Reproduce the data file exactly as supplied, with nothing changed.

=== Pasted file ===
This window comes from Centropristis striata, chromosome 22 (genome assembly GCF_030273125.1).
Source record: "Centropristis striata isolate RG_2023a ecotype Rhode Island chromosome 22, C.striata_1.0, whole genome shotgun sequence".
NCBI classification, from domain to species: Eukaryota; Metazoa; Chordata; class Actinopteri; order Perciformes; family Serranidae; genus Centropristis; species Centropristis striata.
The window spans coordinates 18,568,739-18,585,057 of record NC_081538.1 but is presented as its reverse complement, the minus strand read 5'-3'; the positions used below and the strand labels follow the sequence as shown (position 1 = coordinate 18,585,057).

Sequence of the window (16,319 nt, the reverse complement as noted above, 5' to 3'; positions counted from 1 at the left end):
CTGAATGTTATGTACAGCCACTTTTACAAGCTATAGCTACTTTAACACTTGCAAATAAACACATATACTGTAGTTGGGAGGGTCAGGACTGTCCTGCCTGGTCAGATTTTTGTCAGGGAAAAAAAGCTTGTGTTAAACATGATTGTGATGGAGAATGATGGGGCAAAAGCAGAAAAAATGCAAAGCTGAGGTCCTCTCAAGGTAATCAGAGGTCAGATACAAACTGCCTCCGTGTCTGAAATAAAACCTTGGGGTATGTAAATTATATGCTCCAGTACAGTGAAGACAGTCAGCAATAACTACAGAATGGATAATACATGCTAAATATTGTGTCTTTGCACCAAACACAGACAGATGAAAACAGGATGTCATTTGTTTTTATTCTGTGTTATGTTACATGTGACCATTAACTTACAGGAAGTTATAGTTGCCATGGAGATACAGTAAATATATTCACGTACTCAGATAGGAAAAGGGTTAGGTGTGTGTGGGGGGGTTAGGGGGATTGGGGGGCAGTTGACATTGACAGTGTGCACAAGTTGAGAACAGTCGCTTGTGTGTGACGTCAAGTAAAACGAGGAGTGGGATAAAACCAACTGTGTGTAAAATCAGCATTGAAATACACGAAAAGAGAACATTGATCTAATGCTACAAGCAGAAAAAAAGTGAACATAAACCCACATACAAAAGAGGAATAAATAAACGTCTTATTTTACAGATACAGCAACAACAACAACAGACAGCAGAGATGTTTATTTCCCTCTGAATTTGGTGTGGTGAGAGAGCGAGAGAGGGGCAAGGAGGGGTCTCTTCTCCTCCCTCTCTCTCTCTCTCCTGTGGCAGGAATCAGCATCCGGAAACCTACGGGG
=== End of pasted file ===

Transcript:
This window comes from Centropristis striata, chromosome 22 (genome assembly GCF_030273125.1).
Source record: "Centropristis striata isolate RG_2023a ecotype Rhode Island chromosome 22, C.striata_1.0, whole genome shotgun sequence".
NCBI classification, from domain to species: Eukaryota; Metazoa; Chordata; class Actinopteri; order Perciformes; family Serranidae; genus Centropristis; species Centropristis striata.
The window spans coordinates 18,568,739-18,585,057 of record NC_081538.1 but is presented as its reverse complement, the minus strand read 5'-3'; the positions used below and the strand labels follow the sequence as shown (position 1 = coordinate 18,585,057).

Sequence of the window (16,319 nt, the reverse complement as noted above, 5' to 3'; positions counted from 1 at the left end):
CTGAATGTTATGTACAGCCACTTTTACAAGCTATAGCTACTTTAACACTTGCAAATAAACACATATACTGTAGTTGGGAGGGTCAGGACTGTCCTGCCTGGTCAGATTTTTGTCAGGGAAAAAAAGCTTGTGTTAAACATGATTGTGATGGAGAATGATGGGGCAAAAGCAGAAAAAATGCAAAGCTGAGGTCCTCTCAAGGTAATCAGAGGTCAGATACAAACTGCCTCCGTGTCTGAAATAAAACCTTGGGGTATGTAAATTATATGCTCCAGTACAGTGAAGACAGTCAGCAATAACTACAGAATGGATAATACATGCTAAATATTGTGTCTTTGCACCAAACACAGACAGATGAAAACAGGATGTCATTTGTTTTTATTCTGTGTTATGTTACATGTGACCATTAACTTACAGGAAGTTATAGTTGCCATGGAGATACAGTAAATATATTCACGTACTCAGATAGGAAAAGGGTTAGGTGTGTGTGGGGGGGTTAGGGGGATTGGGGGGCAGTTGACATTGACAGTGTGCACAAGTTGAGAACAGTCGCTTGTGTGTGACGTCAAGTAAAACGAGGAGTGGGATAAAACCAACTGTGTGTAAAATCAGCATTGAAATACACGAAAAGAGAACATTGATCTAATGCTACAAGCAGAAAAAAAGTGAACATAAACCCACATACAAAAGAGGAATAAATAAACGTCTTATTTTACAGATACAGCAACAACAACAACAGACAGCAGAGATGTTTATTTCCCTCTGAATTTGGTGTGGTGAGAGAGCGAGAGAGGGGCAAGGAGGGGTCTCTTCTCCTCCCTCTCTCTCTCTCTCCTGTGGCAGGAATCAGCATCCGGAAACCTACGGGG